The legislation also creates new accelerated post-registration processes at the USPTO for reexamining and expunging trademarks on the register that may not have been used in commerce in connection with the goods and services they claim. Under these processes, once a challenger establishes a prima facie case of non-use, the USPTO will initiate an investigation. In the case of an expungement proceeding, the burden will then shift to the registrant to produce evidence showing that it had ever used the mark; in the case of a reexamination proceeding, the applicant will have to show use of the mark before the registration issued. Notably, the new measures will be available for all marks that are less than 10 years old, as well as all marks, regardless how old or established it is, during the first three years after the bill is enacted.

These new procedures should help reduce the quantity of “deadwood” registrations. They should also greatly reduce the burden on challengers, who will be able to avoid in some instances lengthy and expensive cancellation proceedings; instead, once they make a prima facie showing of nonuse, the USPTO will pursue the investigation directly. But, as well intentioned as the new procedures are, they will have to be carefully monitored—especially those allowing third parties to submit evidence during the examination—for the potential to complicate the registration process, making it longer and more tedious. Time will tell how this shakes out, but we do know that it is more important than ever for trademark owners to closely monitor their trademark portfolios and ensure they are using their marks with respect to all of the goods and services in which they claim rights, and that their claimed dates of first use are accurate.


Hello, Small Claims Court. Of most significance on the copyright side is that the Copyright Alternative in Small-Claims Enforcement Act (or CASE Act) establishes a Copyright Claims Board within the Copyright Office to adjudicate disputes valued at under $30,000. This proposal, which has been under consideration for more than a decade, creates a streamlined process for copyright owners to bring claims without the expense and burden of initiating federal litigation.

Smaller copyright owners, including photographers, graphic artists and composers, have long urged that a small claims court mechanism be established given the expense and uncertainty of bringing a copyright infringement action in federal court. Critics of the proposal would prefer an Article III adjudication where judges can weigh such important matters as fair use (and the extent to which it encompasses First Amendment considerations) and the right to a jury trial. In addition, concerns have been raised that this new process will fail to ferret out frivolous or abusive copyright litigation; already, numerous such cases are filed each year. Another concern is that the new Board could impose damages on ordinary internet users engaging in everyday online behavior, such as sharing memes or other activity that is either a fair use or does not pose a particular threat to copyright owners.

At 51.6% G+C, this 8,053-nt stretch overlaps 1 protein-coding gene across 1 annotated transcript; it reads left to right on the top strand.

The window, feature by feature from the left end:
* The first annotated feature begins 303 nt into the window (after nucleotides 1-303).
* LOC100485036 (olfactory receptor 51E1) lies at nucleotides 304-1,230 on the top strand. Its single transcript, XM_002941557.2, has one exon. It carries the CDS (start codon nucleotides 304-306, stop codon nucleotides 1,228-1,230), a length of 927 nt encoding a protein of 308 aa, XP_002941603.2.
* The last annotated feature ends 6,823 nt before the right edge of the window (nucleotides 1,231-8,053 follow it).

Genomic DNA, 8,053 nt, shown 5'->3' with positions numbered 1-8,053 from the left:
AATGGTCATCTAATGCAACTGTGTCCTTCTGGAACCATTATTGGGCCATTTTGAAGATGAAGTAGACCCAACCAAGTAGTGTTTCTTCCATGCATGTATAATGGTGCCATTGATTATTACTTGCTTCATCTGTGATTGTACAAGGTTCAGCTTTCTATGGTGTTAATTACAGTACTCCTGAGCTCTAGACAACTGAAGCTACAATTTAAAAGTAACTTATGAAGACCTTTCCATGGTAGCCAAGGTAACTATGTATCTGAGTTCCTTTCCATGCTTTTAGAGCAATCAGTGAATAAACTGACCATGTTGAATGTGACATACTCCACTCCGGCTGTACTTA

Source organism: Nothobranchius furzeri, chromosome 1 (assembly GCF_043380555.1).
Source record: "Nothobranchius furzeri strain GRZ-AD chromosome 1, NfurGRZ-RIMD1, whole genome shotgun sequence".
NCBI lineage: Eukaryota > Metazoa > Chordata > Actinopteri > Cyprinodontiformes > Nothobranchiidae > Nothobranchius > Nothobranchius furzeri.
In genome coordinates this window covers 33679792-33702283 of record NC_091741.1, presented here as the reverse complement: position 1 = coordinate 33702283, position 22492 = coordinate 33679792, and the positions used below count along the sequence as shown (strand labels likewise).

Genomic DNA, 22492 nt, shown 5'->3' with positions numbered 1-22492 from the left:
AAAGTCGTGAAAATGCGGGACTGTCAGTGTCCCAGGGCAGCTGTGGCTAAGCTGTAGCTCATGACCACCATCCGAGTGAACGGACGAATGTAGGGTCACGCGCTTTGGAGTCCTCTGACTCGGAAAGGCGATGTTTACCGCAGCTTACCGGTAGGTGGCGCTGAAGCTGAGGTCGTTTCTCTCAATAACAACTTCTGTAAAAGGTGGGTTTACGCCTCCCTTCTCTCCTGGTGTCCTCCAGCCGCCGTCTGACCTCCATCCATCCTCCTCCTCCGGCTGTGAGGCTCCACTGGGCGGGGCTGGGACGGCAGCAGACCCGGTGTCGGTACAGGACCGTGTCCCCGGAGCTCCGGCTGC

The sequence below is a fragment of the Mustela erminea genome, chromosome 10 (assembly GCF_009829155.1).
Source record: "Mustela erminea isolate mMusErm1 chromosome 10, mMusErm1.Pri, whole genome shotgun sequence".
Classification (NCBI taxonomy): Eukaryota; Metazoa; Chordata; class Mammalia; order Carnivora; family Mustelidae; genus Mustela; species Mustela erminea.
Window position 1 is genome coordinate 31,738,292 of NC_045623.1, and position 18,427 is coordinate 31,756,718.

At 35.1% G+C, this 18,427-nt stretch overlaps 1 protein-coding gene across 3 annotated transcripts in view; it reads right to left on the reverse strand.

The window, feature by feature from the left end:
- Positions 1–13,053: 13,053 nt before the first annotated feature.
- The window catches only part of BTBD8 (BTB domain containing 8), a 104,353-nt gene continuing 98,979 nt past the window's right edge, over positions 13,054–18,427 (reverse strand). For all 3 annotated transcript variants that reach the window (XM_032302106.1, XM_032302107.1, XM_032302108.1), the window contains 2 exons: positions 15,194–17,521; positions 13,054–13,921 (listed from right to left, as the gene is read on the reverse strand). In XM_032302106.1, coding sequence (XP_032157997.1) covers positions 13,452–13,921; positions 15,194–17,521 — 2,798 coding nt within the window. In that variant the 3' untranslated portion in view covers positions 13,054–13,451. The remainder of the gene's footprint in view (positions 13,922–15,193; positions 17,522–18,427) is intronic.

It remains to be seen how the small claims court proceedings will intersect with federal court litigation and whether a flood of small claims will be brought. One thing is sure: anyone who creates, uses, publishes, or shares content should carefully consider appropriate copyright clearance, and should retain evidence that will demonstrate independent creation of works and that uses are fair or otherwise non-infringing.


Streaming Services Beware. The legislation also includes the recently introduced Protecting Lawful Streaming Act, which gives the Department of Justice authority to bring felony charges against for-profit, digital streaming services that knowingly offer copyrighted works without permission. Previously considered a misdemeanor, such infringement will now be subject to penalties of up to ten years in prison if the operator knew or should have known the work was prepared for a commercial public performance. Importantly, the law does not apply to individuals, noncommercial activities or good faith business disputes.


Impacting the patent sphere, the new legislation mandates the Food and Drug Administration’s “Purple Book,” which provides information about biologic drugs to now include additional information about the patents that cover the included drugs, provided directly by the biologic product marker. More specifically, it requires the FDA to publicly disclose a biological product maker’s list of patents and expiration dates in the Purple Book to prevent patent listing errors that could delay biosimilars from coming to the market sooner. Notably, the passed legislation did not include the Orange Book Transparency Act, which would have required similar disclosures in the FDA’s “Orange Book,” which provides information about generic drugs.